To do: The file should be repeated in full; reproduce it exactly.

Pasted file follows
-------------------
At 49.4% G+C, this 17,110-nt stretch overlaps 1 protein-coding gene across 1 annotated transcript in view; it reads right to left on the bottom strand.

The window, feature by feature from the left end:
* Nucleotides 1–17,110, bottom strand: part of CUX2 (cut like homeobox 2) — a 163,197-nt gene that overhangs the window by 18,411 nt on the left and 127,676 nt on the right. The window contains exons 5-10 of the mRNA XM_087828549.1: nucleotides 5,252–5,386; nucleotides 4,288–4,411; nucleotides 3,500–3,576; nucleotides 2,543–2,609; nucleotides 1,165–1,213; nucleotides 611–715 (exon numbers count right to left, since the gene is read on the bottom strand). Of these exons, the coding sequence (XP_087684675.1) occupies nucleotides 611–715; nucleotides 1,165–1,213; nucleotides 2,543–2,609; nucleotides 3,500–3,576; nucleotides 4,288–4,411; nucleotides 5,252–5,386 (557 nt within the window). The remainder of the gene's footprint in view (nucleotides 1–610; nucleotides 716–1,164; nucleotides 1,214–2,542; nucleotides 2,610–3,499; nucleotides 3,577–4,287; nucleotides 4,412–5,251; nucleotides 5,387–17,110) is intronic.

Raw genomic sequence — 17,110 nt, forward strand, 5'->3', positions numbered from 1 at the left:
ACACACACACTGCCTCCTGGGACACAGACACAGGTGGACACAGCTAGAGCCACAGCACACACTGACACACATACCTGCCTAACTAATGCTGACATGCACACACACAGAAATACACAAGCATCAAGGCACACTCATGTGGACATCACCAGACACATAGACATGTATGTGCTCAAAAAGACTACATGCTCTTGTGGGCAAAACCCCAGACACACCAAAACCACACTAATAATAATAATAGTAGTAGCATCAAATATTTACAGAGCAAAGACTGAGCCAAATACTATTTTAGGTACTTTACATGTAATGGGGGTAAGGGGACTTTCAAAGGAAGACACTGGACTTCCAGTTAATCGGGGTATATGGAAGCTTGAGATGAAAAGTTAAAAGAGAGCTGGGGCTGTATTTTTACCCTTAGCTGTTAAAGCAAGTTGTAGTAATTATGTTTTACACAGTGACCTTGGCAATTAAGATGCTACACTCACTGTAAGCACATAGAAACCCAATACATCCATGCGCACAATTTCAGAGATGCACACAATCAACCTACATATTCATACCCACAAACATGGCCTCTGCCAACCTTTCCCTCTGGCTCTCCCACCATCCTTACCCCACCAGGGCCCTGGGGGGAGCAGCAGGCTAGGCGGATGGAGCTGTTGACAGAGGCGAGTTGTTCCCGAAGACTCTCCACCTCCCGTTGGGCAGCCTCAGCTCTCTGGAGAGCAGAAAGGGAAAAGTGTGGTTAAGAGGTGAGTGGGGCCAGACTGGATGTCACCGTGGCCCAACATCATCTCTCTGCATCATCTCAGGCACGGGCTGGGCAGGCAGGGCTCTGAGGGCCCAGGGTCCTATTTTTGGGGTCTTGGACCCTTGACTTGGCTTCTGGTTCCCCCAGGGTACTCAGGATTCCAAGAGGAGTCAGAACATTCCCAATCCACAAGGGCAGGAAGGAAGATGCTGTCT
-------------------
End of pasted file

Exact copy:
At 49.4% G+C, this 17,110-nt stretch overlaps 1 protein-coding gene across 1 annotated transcript in view; it reads right to left on the bottom strand.

The window, feature by feature from the left end:
* Nucleotides 1–17,110, bottom strand: part of CUX2 (cut like homeobox 2) — a 163,197-nt gene that overhangs the window by 18,411 nt on the left and 127,676 nt on the right. The window contains exons 5-10 of the mRNA XM_087828549.1: nucleotides 5,252–5,386; nucleotides 4,288–4,411; nucleotides 3,500–3,576; nucleotides 2,543–2,609; nucleotides 1,165–1,213; nucleotides 611–715 (exon numbers count right to left, since the gene is read on the bottom strand). Of these exons, the coding sequence (XP_087684675.1) occupies nucleotides 611–715; nucleotides 1,165–1,213; nucleotides 2,543–2,609; nucleotides 3,500–3,576; nucleotides 4,288–4,411; nucleotides 5,252–5,386 (557 nt within the window). The remainder of the gene's footprint in view (nucleotides 1–610; nucleotides 716–1,164; nucleotides 1,214–2,542; nucleotides 2,610–3,499; nucleotides 3,577–4,287; nucleotides 4,412–5,251; nucleotides 5,387–17,110) is intronic.

Raw genomic sequence — 17,110 nt, forward strand, 5'->3', positions numbered from 1 at the left:
ACACACACACTGCCTCCTGGGACACAGACACAGGTGGACACAGCTAGAGCCACAGCACACACTGACACACATACCTGCCTAACTAATGCTGACATGCACACACACAGAAATACACAAGCATCAAGGCACACTCATGTGGACATCACCAGACACATAGACATGTATGTGCTCAAAAAGACTACATGCTCTTGTGGGCAAAACCCCAGACACACCAAAACCACACTAATAATAATAATAGTAGTAGCATCAAATATTTACAGAGCAAAGACTGAGCCAAATACTATTTTAGGTACTTTACATGTAATGGGGGTAAGGGGACTTTCAAAGGAAGACACTGGACTTCCAGTTAATCGGGGTATATGGAAGCTTGAGATGAAAAGTTAAAAGAGAGCTGGGGCTGTATTTTTACCCTTAGCTGTTAAAGCAAGTTGTAGTAATTATGTTTTACACAGTGACCTTGGCAATTAAGATGCTACACTCACTGTAAGCACATAGAAACCCAATACATCCATGCGCACAATTTCAGAGATGCACACAATCAACCTACATATTCATACCCACAAACATGGCCTCTGCCAACCTTTCCCTCTGGCTCTCCCACCATCCTTACCCCACCAGGGCCCTGGGGGGAGCAGCAGGCTAGGCGGATGGAGCTGTTGACAGAGGCGAGTTGTTCCCGAAGACTCTCCACCTCCCGTTGGGCAGCCTCAGCTCTCTGGAGAGCAGAAAGGGAAAAGTGTGGTTAAGAGGTGAGTGGGGCCAGACTGGATGTCACCGTGGCCCAACATCATCTCTCTGCATCATCTCAGGCACGGGCTGGGCAGGCAGGGCTCTGAGGGCCCAGGGTCCTATTTTTGGGGTCTTGGACCCTTGACTTGGCTTCTGGTTCCCCCAGGGTACTCAGGATTCCAAGAGGAGTCAGAACATTCCCAATCCACAAGGGCAGGAAGGAAGATGCTGTCT